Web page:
Check out that burn!

2. The stock control panel has been replaced with a home made custom panel.  The control panel looms are also missing.

3. The cabinet body paint work has a lot of scratches and is in generally poor condition.

4. The Capcom side art is in poor condition with rips and tears.

5. The speaker grills are in poor condition.

It looks like some punk had poured coffee into the control panel!

To Do
1. Re-spray the external shell – cabinet front, control box and body.
2. Add repro side art.
3. Fit new control panel, complete with new sticks and buttons.
4. Replace missing kick plate rubber.
5. Internal clean.  Clean all wiring.
6. Clean and polish screen cover and bezel with Novus.
7. Replace monitor.
8. Fit new lock to the coin box.
9. Strip and clean the PSU.

Removal / Disassembly of Front Section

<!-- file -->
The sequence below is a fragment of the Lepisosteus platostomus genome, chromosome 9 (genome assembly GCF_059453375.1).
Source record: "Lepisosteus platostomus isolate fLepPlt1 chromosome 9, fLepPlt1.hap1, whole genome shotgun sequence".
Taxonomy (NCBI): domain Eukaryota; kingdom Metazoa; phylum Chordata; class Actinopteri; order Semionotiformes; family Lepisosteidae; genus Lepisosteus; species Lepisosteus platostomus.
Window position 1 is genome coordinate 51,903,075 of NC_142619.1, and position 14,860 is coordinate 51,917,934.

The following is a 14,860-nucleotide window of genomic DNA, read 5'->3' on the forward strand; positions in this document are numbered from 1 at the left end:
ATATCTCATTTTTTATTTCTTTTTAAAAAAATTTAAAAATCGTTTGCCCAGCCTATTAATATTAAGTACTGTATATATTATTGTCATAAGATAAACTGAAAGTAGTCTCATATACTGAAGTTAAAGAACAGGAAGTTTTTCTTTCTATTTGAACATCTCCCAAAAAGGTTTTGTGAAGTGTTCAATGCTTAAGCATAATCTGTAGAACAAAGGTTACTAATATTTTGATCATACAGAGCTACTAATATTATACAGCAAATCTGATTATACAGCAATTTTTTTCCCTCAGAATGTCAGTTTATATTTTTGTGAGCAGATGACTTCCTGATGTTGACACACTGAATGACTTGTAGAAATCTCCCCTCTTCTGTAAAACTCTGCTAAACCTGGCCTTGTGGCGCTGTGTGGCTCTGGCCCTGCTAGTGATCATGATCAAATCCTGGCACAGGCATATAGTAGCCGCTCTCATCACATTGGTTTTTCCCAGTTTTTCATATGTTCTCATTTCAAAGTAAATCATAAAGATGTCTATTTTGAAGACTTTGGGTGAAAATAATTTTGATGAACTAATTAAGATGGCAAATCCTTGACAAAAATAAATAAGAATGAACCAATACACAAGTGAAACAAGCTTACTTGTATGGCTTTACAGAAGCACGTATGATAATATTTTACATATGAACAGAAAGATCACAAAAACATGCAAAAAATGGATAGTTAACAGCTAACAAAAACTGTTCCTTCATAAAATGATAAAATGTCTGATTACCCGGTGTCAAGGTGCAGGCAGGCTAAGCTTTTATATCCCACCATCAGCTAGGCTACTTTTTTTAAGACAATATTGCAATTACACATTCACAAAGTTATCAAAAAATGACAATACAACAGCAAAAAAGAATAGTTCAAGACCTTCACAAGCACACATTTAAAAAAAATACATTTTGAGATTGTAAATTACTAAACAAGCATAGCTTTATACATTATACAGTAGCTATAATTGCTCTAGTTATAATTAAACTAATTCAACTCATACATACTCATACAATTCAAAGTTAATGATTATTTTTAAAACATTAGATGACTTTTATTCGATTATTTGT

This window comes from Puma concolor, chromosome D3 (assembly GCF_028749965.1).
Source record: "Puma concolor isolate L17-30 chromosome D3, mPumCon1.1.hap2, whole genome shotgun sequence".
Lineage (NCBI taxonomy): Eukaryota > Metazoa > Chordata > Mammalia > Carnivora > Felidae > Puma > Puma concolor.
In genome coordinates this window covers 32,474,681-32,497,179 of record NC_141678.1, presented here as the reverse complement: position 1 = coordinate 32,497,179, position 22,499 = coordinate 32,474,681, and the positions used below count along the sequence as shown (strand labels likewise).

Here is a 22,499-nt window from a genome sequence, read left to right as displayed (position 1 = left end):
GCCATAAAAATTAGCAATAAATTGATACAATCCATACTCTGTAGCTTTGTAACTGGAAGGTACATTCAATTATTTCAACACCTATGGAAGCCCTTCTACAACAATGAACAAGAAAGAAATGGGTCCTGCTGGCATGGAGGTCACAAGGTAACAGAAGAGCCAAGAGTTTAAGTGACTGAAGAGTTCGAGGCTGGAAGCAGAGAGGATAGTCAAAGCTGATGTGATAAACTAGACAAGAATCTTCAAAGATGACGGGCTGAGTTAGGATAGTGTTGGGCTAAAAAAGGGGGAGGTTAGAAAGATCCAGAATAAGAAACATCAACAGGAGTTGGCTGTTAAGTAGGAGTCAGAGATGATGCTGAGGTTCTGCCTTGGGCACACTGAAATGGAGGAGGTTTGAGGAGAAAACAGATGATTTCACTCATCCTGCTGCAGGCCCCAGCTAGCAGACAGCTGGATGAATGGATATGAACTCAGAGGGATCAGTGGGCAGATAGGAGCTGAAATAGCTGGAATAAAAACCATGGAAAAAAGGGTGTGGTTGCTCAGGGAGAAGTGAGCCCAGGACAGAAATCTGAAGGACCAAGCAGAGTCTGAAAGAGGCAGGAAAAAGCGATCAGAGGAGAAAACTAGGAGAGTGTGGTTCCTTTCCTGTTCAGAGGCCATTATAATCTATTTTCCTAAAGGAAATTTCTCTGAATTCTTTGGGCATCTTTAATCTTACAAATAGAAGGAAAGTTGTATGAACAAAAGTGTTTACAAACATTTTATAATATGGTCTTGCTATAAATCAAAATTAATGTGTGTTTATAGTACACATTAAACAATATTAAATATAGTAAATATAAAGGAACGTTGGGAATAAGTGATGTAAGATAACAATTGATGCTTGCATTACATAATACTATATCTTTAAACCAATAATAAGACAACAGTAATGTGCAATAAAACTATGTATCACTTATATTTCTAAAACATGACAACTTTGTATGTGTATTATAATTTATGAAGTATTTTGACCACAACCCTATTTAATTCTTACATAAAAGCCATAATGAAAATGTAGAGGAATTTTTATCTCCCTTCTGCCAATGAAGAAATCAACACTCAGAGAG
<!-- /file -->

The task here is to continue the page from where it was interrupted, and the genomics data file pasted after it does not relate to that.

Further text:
Tools required:
Ratchet and sockets – 7mm, 11mm, 22mm
T20 Torx bit
A couple of small Philips bits

Here is the order I disassembled the front section:

1. Unplug the speaker four pin AMP UP connector.  Remove the four M4 nuts on each speaker and remove each speaker, gasket and speaker grill.

2. Disconnect the two cable ties which hold the control panel loom and feed the loom through the hole.

3. Unplug coin mech four pin AMP UP connector.  Note: the connector only uses two pins. Remove the Philips screw for the coin chute.  Remove the three M4 nuts securing the coin mech and remove the coin mech and coin reject button.

4. Support the front section and remove the nuts from the hinges – three nuts on each of the bottom, middle and top hinges, size M4.  Now the front section can be removed.
5. Remove the control panel.  Note: the panel should be secured by two M4 screws, but mine were missing.  Once the screws have been removed, the panel slides out.
6. Remove the control box, secured by three M4 screws.  Then remove the following from the control box a) Locking plates, two Philips screws per plate. b) Locks / cams.  First remove the nut, then the washer, the cam, the securing nut and the lock.  Both cams face outwards.